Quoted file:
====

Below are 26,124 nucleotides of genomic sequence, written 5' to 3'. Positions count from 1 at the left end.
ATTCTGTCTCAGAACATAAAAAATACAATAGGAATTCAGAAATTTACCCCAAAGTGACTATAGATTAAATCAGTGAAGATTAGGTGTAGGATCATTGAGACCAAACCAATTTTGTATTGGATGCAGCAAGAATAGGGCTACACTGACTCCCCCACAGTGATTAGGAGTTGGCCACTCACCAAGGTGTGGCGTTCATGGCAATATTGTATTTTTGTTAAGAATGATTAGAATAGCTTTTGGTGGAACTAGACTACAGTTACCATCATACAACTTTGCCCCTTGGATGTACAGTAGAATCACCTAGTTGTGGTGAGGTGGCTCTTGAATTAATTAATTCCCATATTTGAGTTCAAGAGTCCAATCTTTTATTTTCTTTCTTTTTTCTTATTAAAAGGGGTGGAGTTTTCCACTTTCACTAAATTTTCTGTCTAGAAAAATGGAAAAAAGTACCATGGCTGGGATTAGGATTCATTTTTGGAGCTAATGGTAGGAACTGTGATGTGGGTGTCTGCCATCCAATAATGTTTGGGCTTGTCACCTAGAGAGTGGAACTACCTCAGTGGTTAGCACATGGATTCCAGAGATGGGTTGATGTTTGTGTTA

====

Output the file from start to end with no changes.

Below are 26,124 nucleotides of genomic sequence, written 5' to 3'. Positions count from 1 at the left end.
ATTCTGTCTCAGAACATAAAAAATACAATAGGAATTCAGAAATTTACCCCAAAGTGACTATAGATTAAATCAGTGAAGATTAGGTGTAGGATCATTGAGACCAAACCAATTTTGTATTGGATGCAGCAAGAATAGGGCTACACTGACTCCCCCACAGTGATTAGGAGTTGGCCACTCACCAAGGTGTGGCGTTCATGGCAATATTGTATTTTTGTTAAGAATGATTAGAATAGCTTTTGGTGGAACTAGACTACAGTTACCATCATACAACTTTGCCCCTTGGATGTACAGTAGAATCACCTAGTTGTGGTGAGGTGGCTCTTGAATTAATTAATTCCCATATTTGAGTTCAAGAGTCCAATCTTTTATTTTCTTTCTTTTTTCTTATTAAAAGGGGTGGAGTTTTCCACTTTCACTAAATTTTCTGTCTAGAAAAATGGAAAAAAGTACCATGGCTGGGATTAGGATTCATTTTTGGAGCTAATGGTAGGAACTGTGATGTGGGTGTCTGCCATCCAATAATGTTTGGGCTTGTCACCTAGAGAGTGGAACTACCTCAGTGGTTAGCACATGGATTCCAGAGATGGGTTGATGTTTGTGTTA